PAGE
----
May 14, 1997

Recommended Prostate-Specific Antigen Testing Intervals for the Detection of Curable Prostate Cancer

Author Affiliations

From the Departments of Urology (Drs Carter and Pearson) and Pathology (Drs Epstein and Chan), Johns Hopkins University School of Medicine, James Buchanan Brady Urological Institute, Johns Hopkins Hospital, Baltimore, Md; the Gerontology Research Center, National Institute on Aging, Baltimore, Md (Drs Fozard and Pearson); and the Department of Epidemiology, Merck Research Laboratories, Blue Bell, Pa (Dr Pearson).

JAMA. 1997;277(18):1456-1460. doi:10.1001/jama.1997.03540420052029

Objective.  —To evaluate prostate-specific antigen (PSA) testing intervals that maintain the detection of curable cancer and reduce unnecessary testing.

Design and Patients.  —Historical prospective study of serial PSA measurements at 2- and 4-year intervals from frozen serum samples of 40 men who eventually developed prostate cancer and 272 men without prostate cancer who were participants in a prospective aging study (Gerontology Research Center of the National Institute on Aging, the Baltimore Longitudinal Study of Aging) and the case series of 389 consecutive men treated surgically for nonpalpable prostate cancer.

Main Outcome Measures.  —Probability of a PSA conversion to 4.1 to 5.0 ng/ mL and to greater than 5.0 ng/mL at 2 and 4 years and probability of detecting curable prostate cancer by age and PSA level.

Results.  —When the pretreatment PSA level was less than or equal to 4.0 ng/ mL, nonpalpable prostate cancers were highly likely (34/36, 94%) to be curable (organ-confined or capsular penetration with Gleason score <7 and negative margins), and the majority (25/36,69%) were small cancers (confined tumor ≤0.5 cm3 with no Gleason pattern 4 or 5). When the pretreatment PSA level was greater than 4.0 ng/mL and less than or equal to 5.0 ng/mL, cancers were highly likely to be curable (32/36,89%), and a minority were small cancers (12/36,33%). When the pretreatment PSA level was greater than 5.0 ng/mL, 96 (30%) of 317 cancers were noncurable. The PSA conversion (for cancer cases) to a level at which cure is less likely (>5.0 ng/mL) is rare (0%) after 2 or 4 years when the initial PSA is less than 2.0 ng/mL. PSA conversion to a range at which cancers are likely to be curable and less likely to be small (4.1-5.0 ng/mL) is rare after 2 years (0%-4%) when the baseline PSA level is less than 2.0 ng/mL but common when the baseline PSA level is between 2.1 and 3.0 ng/mL (27%) or 3.1 and 4.0 ng/mL (36%).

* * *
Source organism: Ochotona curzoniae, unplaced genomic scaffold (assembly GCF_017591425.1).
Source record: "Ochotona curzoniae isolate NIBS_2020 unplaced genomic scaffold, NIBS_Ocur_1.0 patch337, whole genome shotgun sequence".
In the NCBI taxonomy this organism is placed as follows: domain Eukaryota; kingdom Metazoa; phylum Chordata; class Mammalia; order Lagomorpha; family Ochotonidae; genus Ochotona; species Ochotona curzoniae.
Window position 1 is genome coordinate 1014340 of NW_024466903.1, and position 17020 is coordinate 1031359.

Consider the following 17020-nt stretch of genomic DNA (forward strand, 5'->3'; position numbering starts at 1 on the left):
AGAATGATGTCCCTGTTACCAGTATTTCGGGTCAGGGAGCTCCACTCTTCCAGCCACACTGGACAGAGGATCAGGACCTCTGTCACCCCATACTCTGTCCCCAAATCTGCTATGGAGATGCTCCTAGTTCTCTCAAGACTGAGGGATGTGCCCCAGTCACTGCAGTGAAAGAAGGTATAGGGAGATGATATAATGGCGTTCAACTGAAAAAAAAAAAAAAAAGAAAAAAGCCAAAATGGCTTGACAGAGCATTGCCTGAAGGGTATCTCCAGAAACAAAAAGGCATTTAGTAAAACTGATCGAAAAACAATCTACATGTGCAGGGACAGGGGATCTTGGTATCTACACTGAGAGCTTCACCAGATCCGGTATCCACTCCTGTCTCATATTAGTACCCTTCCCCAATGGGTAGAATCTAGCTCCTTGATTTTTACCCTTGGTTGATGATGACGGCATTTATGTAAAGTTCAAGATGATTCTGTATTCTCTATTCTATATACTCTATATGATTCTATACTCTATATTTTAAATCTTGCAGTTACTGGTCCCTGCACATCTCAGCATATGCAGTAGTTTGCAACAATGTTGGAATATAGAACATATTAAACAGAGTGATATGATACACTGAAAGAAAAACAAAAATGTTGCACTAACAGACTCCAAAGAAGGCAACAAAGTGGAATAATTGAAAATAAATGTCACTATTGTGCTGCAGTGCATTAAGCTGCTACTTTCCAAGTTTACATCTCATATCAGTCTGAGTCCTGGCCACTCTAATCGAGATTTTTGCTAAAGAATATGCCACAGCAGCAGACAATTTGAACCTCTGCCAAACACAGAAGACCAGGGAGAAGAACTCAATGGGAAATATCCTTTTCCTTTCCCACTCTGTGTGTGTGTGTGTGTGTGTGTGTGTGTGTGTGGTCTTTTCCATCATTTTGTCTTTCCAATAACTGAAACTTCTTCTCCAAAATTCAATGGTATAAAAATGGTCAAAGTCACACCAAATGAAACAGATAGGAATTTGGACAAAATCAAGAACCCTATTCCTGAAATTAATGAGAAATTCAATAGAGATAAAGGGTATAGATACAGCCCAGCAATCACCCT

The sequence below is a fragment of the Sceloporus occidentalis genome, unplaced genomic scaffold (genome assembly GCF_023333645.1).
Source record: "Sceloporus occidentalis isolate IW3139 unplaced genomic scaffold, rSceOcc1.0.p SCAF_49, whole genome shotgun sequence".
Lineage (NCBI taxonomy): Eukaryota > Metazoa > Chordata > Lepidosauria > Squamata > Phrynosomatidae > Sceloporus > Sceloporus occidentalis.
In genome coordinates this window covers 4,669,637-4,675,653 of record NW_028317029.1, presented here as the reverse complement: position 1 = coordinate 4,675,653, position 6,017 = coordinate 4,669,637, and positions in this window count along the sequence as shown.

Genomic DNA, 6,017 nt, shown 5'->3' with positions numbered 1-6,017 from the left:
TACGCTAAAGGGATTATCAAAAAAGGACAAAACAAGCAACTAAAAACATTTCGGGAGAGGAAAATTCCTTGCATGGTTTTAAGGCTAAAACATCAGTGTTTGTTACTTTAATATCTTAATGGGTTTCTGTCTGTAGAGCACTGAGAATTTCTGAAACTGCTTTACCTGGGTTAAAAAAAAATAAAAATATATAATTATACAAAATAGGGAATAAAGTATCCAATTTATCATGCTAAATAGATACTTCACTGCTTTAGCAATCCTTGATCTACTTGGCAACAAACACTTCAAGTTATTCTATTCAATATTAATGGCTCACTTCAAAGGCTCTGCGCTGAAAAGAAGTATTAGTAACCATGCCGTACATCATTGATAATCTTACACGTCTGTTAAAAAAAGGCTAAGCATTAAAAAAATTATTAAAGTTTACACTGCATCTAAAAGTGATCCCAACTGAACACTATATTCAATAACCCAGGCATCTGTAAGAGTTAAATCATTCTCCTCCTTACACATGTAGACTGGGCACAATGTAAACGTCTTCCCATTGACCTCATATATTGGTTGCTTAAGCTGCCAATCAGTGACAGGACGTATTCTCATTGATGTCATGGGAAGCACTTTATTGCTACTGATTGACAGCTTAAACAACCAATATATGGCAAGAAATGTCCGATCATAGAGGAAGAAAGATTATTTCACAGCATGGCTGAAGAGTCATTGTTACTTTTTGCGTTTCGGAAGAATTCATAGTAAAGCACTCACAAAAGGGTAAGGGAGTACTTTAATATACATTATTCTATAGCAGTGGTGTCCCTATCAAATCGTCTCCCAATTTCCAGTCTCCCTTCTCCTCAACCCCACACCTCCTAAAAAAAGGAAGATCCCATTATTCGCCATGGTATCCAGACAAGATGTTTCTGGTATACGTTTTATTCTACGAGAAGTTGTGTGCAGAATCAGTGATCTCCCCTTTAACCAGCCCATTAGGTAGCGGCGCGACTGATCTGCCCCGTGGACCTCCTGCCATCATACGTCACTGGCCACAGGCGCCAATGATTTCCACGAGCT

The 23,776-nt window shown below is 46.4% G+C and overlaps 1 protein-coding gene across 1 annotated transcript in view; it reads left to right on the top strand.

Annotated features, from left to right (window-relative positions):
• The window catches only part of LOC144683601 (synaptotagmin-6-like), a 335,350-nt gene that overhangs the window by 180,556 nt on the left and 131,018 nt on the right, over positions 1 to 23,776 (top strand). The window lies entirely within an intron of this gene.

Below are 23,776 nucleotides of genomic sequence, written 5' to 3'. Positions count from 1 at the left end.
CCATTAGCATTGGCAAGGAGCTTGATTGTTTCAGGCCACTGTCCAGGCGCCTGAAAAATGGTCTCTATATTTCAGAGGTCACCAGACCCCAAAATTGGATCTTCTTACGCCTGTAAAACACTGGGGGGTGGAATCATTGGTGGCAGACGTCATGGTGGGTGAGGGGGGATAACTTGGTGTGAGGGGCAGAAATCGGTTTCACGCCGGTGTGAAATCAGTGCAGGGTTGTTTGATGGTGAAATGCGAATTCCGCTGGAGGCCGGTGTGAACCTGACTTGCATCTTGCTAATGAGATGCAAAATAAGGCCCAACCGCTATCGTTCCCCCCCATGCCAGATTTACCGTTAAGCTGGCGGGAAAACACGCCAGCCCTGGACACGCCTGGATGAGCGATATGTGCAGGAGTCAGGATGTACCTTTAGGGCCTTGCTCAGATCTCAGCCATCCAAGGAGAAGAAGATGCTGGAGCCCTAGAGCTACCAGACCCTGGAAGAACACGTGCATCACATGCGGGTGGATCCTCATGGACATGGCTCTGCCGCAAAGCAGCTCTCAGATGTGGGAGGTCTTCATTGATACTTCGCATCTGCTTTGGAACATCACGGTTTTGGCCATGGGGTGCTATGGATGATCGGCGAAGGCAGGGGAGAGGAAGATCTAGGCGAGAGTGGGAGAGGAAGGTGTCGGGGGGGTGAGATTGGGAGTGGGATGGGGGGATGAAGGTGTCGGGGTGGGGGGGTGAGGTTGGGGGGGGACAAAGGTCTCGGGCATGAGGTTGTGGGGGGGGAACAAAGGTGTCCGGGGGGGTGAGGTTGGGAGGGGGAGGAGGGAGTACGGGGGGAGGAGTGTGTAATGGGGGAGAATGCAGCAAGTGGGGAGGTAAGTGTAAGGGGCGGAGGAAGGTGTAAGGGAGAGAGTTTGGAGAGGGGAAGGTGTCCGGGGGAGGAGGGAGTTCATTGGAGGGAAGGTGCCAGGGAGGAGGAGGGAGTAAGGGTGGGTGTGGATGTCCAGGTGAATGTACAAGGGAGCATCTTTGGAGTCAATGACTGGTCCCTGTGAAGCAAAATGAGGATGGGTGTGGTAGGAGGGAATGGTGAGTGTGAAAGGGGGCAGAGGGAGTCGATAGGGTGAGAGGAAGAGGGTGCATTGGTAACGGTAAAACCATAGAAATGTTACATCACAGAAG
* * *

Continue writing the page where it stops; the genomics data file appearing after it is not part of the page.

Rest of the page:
Conclusions.  —These data suggest that for men with no cancer suspected on digital rectal examination, a PSA level of 4.0 to 5.0 ng/mL is an acceptable range for maintaining the detection of curable prostate cancer and a 2-year PSA testing interval is not likely to miss a curable prostate cancer when the initial PSA level is less than 2.0 ng/mL. Recognizing that 70% of a screened population between the ages of 50 years and 70 years have PSA levels less than 2.0 ng/mL, elimination of annual PSA testing for these men would result in large health care cost savings.